Green spent all of last season recovering from heart surgery, missing out on the Celtics’ run to the Eastern Conference finals and the Celtics’ missed out on all that the dynamic hybrid forward brings to the party.
He’s back now, in a major way. Anyone who has seen the Celtics during the preseason has seen it. He’s flying around on both ends of the floor and making plays at the rim (check out that block above) and in transition in ways that no other player on the Celtics’ current roster can.
A 6-foot-9, 235-pound forward with the length and athleticism to match up against power forwards and the range and ballhandling skills to work on the perimeter as well, Green brings another dose of firepower to the Celtics’ attack (along with newcomers Courtney Lee and Jason Terry) that was lacking last season.
We’re not saying that a healthy Green pushes the Celtics past the Heat in that conference finals clash last season, but you never know …
Maybe Jason Terry ought to change his nickname. From JET to drone.
Before teeing off at a Boston Celtics charity golf event in Bolton, Mass., Tuesday, the veteran shooting guard teed off on two rival NBA teams that have been all but handed a go-straight-to-The-Finals card by many fans and insiders. Celtics maven A. Sherrod Blakely was there to chronicle Terry’s comments for Comcast SportsNet New England.
“My mission is to kill; whether it’s the Heat, whether it’s the Lakers. Hopefully both. That’s my mission, and that’s what I’m here to do,” Terry said on Tuesday shortly before teeing off at the Fifth Annual USI Shamrock Classic which was hosted by the Boston Celtics Shamrock Foundation.
OK, so Terry is over the top with his imagery. No, moms and dads, he doesn’t mean literal bloodshed. Sports never has been or shall be confused with real warfare.
Reasonable people understand that Terry simply was voicing his competitiveness and hunger for another championship (he won one with Dallas in 2011). Besides, he is teamed now with a guy who once said (and got reprimanded for) this.
If Terry can do for Boston what he has done for 13 NBA seasons — with great consistency, averaging 16.1 points, 4.7 assists and shooting 44.8 percent for the Hawks and Mavs — the Celtics and their coach will be thrilled. He truly is just what the Doc ordered.
During the offseason, Celtics coach Doc Rivers put his wish list to paper in a lengthy letter to Danny Ainge, Boston’s president of basketball operations. ”We wanted a scorer off the dribble,” Rivers said. “I sit down and write Danny a letter about needs; that was my number one need. I didn’t think we had enough guys that could score off the dribble. (Rajon) Rondo can score off the dribble. But we needed a guy that could score and be a knock-down shooter. That was very important for us.”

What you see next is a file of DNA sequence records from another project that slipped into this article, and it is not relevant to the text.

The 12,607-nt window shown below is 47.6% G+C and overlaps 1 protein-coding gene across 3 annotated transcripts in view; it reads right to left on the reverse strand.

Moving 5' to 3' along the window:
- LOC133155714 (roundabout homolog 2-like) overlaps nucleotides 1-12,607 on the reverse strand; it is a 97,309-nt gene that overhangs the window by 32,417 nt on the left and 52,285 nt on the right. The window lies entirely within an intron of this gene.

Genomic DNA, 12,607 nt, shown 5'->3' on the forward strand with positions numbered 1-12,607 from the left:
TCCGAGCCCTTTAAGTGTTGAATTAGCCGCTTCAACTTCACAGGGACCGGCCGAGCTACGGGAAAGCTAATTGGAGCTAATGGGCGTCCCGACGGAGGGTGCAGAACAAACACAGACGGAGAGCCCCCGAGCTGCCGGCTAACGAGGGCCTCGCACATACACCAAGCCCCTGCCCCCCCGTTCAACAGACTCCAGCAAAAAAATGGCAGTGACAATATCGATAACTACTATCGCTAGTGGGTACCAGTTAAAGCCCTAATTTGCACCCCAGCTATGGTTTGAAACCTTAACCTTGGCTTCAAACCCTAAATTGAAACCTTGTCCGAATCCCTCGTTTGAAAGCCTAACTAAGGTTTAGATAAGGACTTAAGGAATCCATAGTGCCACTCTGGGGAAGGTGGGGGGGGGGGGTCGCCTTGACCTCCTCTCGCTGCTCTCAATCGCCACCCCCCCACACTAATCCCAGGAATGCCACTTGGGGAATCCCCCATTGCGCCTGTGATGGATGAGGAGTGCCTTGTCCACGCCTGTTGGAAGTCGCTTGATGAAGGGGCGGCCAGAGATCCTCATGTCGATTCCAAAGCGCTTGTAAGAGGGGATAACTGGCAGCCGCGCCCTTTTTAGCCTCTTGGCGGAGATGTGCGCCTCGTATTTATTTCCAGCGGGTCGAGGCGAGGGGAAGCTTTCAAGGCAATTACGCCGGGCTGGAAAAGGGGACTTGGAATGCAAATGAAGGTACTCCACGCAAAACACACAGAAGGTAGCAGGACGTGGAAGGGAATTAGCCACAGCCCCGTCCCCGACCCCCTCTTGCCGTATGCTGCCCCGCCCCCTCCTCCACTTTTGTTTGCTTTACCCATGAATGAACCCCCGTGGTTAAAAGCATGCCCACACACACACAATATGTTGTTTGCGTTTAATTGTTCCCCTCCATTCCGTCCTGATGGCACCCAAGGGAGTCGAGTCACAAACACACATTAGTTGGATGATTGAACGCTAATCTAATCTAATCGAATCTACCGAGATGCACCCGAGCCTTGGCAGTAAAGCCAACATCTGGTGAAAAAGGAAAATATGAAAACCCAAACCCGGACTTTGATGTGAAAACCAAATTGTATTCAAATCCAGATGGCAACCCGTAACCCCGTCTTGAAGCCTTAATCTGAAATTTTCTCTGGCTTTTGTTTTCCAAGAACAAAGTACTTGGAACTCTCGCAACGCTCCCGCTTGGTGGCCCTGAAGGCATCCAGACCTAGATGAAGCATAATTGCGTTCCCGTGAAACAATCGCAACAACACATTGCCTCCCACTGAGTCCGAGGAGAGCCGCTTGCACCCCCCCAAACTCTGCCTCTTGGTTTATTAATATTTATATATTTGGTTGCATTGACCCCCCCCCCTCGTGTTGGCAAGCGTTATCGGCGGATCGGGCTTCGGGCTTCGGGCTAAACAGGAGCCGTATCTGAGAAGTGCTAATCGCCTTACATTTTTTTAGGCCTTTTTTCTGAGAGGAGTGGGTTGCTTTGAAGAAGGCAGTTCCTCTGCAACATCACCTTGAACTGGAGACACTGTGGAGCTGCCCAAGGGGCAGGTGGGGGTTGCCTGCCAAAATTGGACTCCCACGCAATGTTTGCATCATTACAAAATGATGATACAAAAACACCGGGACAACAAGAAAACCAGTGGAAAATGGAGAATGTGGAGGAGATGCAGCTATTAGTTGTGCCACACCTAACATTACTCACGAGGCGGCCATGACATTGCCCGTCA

Terry figures to be even more important if pressed into starter’s duty the first couple months while Avery Bradley recovers from two shoulder surgeries. Then there is the hole to be plugged since Ray Allen’s defection to Miami, a move in free agency by the popular Boston shooter that will turn each Heat-Celtics clash into an event.
The first one comes fast – Oct. 30 in South Florida, with the Heat’s ring ceremony on TNT. Folks can be as careful with their rhetoric as they like, but we’re expecting nothing less than seek-and-destroy (the other guys’ title dreams) mode from both sides.
LAS VEGAS – What looked like it might be a complete rebuilding job for the Boston Celtics in January is turning out to be more of a refurbishing effort by the somewhat surprising Eastern Conference finalists.
Green’s agent, David Falk, would not reveal the specific length or value of the contract, but confirmed that the details have been ironed out and a deal likely will be consummated after the leaguewide moratorium on new business lifts Wednesday.
“This is where Jeff always wanted to be,” said Falk, who continued to heap praise on the Celtics organization for the way it handled Green’s heart ailment last season.
Falk stressed that Boston’s goodwill played a major factor in his decision to return and said he’s not surprised a deal got hammered out since the two sides were on the same page from the start of the process.
Both Falk and Celtics president of basketball operations Danny Ainge expressed optimism that a contract would get done earlier this week and, after watching Ray Allen elect to sign with the Miami Heat on Friday night, the Celtics appear to have moved quickly to finalize with Green.